Modeling the effect of land use change on hydrology of a forested watershed in coastal South Carolina.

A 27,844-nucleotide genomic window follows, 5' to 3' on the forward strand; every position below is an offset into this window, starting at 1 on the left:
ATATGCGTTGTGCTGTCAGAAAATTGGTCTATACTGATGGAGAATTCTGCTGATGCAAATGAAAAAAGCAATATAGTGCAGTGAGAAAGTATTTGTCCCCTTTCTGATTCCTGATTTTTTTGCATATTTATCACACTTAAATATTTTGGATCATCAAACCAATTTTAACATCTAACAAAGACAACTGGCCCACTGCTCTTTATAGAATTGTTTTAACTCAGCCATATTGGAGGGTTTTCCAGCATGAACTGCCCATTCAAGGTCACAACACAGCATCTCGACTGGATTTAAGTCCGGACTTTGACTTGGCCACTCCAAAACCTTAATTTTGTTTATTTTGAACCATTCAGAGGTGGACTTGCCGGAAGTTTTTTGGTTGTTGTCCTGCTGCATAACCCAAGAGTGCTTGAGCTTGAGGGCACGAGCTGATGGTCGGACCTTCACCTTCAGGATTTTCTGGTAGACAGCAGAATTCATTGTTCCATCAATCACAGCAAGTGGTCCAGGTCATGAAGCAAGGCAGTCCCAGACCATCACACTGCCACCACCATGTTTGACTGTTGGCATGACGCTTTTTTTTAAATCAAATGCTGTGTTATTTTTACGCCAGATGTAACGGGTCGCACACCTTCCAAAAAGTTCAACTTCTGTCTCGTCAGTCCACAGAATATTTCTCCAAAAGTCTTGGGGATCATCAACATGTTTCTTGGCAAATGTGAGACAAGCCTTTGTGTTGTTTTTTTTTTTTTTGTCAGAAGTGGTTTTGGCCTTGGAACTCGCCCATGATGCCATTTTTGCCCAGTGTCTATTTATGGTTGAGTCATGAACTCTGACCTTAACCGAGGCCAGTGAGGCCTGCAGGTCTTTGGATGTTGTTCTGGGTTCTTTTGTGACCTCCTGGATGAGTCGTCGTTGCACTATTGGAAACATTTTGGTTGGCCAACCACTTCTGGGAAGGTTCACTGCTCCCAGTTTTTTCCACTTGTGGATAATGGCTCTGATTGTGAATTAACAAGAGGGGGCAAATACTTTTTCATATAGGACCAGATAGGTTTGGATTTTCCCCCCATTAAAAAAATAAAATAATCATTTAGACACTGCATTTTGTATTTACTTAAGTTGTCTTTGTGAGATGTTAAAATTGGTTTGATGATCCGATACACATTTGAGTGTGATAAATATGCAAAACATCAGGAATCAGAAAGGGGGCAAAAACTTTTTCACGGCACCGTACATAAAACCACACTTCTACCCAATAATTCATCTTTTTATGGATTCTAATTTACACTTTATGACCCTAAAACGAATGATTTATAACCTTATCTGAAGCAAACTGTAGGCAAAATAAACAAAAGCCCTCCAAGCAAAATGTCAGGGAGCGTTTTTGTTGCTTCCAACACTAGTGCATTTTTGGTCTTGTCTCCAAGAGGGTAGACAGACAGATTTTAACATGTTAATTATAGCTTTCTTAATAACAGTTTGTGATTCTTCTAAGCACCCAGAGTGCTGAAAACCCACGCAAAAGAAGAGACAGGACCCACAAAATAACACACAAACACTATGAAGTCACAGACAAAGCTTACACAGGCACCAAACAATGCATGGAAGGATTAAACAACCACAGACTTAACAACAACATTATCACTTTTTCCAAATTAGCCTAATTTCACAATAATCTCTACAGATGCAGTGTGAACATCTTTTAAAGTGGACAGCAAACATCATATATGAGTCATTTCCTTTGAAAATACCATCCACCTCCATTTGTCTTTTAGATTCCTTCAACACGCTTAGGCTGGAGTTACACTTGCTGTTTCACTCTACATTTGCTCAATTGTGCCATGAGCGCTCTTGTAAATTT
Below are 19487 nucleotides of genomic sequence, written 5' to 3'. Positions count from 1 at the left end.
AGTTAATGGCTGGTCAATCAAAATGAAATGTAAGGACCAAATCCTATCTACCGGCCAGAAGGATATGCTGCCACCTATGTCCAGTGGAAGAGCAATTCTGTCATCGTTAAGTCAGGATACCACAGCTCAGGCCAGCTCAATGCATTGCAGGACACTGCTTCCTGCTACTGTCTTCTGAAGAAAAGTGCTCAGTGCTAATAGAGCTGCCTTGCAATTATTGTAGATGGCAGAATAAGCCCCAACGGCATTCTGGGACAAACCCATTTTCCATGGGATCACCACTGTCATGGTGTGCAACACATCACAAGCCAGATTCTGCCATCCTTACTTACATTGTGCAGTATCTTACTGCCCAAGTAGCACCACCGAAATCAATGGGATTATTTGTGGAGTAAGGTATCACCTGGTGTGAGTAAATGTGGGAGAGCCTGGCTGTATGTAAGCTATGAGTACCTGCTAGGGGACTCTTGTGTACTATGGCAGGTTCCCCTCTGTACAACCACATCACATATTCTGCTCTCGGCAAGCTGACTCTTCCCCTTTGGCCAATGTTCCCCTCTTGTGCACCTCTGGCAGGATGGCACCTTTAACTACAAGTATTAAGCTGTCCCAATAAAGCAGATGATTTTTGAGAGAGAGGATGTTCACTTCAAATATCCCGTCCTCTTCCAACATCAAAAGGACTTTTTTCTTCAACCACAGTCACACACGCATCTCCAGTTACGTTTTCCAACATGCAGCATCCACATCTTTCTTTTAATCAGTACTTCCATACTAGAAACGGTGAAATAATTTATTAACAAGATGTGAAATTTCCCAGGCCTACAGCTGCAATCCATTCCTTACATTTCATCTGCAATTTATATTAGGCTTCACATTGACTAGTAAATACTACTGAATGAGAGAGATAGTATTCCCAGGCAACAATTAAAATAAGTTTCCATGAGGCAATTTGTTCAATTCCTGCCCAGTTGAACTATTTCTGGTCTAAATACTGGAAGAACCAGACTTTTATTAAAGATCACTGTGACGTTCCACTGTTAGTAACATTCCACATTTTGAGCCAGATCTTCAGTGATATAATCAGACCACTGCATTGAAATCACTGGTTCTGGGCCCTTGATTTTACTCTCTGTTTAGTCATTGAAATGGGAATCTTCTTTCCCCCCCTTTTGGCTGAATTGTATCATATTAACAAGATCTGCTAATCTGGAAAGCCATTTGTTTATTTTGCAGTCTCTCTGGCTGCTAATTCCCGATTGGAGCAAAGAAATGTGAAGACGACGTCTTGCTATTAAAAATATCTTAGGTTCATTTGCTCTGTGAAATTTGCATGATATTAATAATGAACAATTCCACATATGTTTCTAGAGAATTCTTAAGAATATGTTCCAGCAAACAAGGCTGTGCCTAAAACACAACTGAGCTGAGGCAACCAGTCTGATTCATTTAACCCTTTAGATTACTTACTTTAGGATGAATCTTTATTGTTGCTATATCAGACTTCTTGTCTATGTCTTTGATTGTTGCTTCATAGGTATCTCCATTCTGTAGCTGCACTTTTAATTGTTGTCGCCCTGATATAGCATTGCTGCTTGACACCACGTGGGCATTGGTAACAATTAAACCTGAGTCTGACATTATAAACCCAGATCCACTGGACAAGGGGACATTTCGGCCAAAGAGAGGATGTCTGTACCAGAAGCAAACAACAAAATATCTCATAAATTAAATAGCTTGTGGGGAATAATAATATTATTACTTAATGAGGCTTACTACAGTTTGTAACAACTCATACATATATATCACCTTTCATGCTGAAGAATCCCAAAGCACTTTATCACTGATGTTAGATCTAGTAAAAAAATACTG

Since hydrology is one of main factors controlling wetland functions, hydrologic models are useful for evaluating the effects of land use change on we land ecosystems. We evaluated two process-based hydrologic models with different structures, MIKE SHE and DRAINMOD, using a 3-year (2003-05) dataset collected from a coastal South Carolina forested wetland watershed (WS80) on Santee Experimental Forest to evaluate the effects of land use change on hydrology of wetlands. The model performance was evaluated using the coefficient of determination (R2) and Nash-Sutcliffe model efficiency (E). The two models were further tested by applying them for assessing effects of land use change on streamflow and water table in WS80 under four scenarios of converting forested watershed to varying proportions of cropland, 30, 40, 50 and 100%. Simulation results showed that, for both models, the outflow proportionally increases with an increase in the fraction (0— 1.0) of agricultural land area with a rate ranging from 0.30 to 0.35. Depending on precipitation patterns, those values for a normal year represent a change in annual runoff of 64 - 69 mm for conversion from 50% of forestland to cropland, and an increase of 113 - 122 mm for a complete watershed conversion. The water table was predicted to increase by an average of 8 - 10 cm across the watershed for a complete land use conversion scenario. The change in runoff and water table due to converting forest to cropland is primarily a result of decreased evapotranspiration from croplands after conversion.